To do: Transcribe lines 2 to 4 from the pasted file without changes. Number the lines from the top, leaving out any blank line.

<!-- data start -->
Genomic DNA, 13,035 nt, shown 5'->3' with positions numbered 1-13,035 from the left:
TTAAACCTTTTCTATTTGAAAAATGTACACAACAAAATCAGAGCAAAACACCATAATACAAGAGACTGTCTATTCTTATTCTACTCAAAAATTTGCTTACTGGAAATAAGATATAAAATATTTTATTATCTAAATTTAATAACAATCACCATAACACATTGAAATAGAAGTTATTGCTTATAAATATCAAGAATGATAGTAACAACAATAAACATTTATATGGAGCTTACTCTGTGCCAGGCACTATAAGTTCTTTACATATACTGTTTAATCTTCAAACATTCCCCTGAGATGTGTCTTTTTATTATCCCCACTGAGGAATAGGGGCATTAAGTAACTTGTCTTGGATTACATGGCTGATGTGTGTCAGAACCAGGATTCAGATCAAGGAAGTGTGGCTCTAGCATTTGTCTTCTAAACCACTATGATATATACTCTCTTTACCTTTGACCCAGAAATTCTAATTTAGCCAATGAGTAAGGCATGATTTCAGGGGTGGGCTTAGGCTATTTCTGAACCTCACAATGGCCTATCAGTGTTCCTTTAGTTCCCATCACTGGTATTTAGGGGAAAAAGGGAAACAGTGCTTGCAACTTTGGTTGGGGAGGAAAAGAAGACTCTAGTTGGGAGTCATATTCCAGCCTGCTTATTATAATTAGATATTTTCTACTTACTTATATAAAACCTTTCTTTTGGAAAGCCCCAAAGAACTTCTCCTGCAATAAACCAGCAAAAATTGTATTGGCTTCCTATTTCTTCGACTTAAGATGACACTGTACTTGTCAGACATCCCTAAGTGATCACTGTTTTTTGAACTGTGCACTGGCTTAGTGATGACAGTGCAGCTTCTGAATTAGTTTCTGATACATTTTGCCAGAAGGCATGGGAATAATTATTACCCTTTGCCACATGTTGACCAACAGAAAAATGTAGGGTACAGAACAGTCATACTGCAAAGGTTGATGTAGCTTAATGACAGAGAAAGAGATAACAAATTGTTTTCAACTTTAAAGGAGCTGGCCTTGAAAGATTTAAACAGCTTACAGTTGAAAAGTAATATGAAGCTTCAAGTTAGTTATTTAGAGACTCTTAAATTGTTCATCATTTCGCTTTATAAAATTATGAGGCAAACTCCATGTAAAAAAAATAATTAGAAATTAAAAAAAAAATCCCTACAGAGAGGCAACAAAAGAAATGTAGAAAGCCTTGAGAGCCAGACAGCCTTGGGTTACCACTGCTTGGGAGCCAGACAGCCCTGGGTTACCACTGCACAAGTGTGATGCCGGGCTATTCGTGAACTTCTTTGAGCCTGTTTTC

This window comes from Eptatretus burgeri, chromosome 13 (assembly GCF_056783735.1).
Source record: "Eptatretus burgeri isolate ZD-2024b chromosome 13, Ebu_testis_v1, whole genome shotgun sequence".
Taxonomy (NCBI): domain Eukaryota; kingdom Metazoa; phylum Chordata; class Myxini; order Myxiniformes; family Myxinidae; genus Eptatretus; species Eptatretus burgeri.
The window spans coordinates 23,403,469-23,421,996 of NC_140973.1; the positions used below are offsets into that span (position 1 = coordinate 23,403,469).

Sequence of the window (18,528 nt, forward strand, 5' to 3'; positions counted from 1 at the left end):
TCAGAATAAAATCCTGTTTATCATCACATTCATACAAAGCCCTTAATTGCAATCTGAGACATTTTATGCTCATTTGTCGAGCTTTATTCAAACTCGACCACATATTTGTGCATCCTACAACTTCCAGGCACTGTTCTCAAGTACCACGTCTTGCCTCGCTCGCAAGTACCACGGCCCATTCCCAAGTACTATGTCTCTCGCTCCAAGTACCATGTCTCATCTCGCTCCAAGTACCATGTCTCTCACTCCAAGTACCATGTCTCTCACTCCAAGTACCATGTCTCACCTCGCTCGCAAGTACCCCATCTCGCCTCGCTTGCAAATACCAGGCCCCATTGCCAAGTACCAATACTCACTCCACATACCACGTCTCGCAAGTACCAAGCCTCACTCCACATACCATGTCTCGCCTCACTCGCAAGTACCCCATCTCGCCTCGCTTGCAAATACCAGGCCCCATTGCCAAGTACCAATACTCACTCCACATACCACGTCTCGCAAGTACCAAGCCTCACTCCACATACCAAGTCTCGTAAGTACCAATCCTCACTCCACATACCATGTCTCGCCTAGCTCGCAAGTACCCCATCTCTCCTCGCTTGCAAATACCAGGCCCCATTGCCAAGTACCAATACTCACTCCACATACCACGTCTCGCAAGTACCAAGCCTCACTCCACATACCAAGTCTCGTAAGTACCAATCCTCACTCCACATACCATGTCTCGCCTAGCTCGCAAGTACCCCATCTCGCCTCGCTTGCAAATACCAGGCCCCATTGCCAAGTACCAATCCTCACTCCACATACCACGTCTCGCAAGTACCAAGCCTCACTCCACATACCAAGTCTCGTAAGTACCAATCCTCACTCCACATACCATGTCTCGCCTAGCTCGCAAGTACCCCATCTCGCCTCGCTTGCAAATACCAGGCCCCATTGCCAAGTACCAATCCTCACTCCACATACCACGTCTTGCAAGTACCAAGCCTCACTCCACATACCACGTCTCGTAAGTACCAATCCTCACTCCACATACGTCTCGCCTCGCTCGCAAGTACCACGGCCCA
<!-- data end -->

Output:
TTAAACCTTTTCTATTTGAAAAATGTACACAACAAAATCAGAGCAAAACACCATAATACAAGAGACTGTCTATTCTTATTCTACTCAAAAATTTGCTTACTGGAAATAAGATATAAAATATTTTATTATCTAAATTTAATAACAATCACCATAACACATTGAAATAGAAGTTATTGCTTATAAATATCAAGAATGATAGTAACAACAATAAACATTTATATGGAGCTTACTCTGTGCCAGGCACTATAAGTTCTTTACATATACTGTTTAATCTTCAAACATTCCCCTGAGATGTGTCTTTTTATTATCCCCACTGAGGAATAGGGGCATTAAGTAACTTGTCTTGGATTACATGGCTGATGTGTGTCAGAACCAGGATTCAGATCAAGGAAGTGTGGCTCTAGCATTTGTCTTCTAAACCACTATGATATATACTCTCTTTACCTTTGACCCAGAAATTCTAATTTAGCCAATGAGTAAGGCATGATTTCAGGGGTGGGCTTAGGCTATTTCTGAACCTCACAATGGCCTATCAGTGTTCCTTTAGTTCCCATCACTGGTATTTAGGGGAAAAAGGGAAACAGTGCTTGCAACTTTGGTTGGGGAGGAAAAGAAGACTCTAGTTGGGAGTCATATTCCAGCCTGCTTATTATAATTAGATATTTTCTACTTACTTATATAAAACCTTTCTTTTGGAAAGCCCCAAAGAACTTCTCCTGCAATAAACCAGCAAAAATTGTATTGGCTTCCTATTTCTTCGACTTAAGATGACACTGTACTTGTCAGACATCCCTAAGTGATCACTGTTTTTTGAACTGTGCACTGGCTTAGTGATGACAGTGCAGCTTCTGAATTAGTTTCTGATACATTTTGCCAGAAGGCATGGGAATAATTATTACCCTTTGCCACATGTTGACCAACAGAAAAATGTAGGGTACAGAACAGTCATACTGCAAAGGTTGATGTAGCTTAATGACAGAGAAAGAGATAACAAATTGTTTTCAACTTTAAAGGAGCTGGCCTTGAAAGATTTAAACAGCTTACAGTTGAAAAGTAATATGAAGCTTCAAGTTAGTTATTTAGAGACTCTTAAATTGTTCATCATTTCGCTTTATAAAATTATGAGGCAAACTCCATGTAAAAAAAATAATTAGAAATTAAAAAAAAAATCCCTACAGAGAGGCAACAAAAGAAATGTAGAAAGCCTTGAGAGCCAGACAGCCTTGGGTTACCACTGCTTGGGAGCCAGACAGCCCTGGGTTACCACTGCACAAGTGTGATGCCGGGCTATTCGTGAACTTCTTTGAGCCTGTTTTC

This window comes from Eptatretus burgeri, chromosome 13 (assembly GCF_056783735.1).
Source record: "Eptatretus burgeri isolate ZD-2024b chromosome 13, Ebu_testis_v1, whole genome shotgun sequence".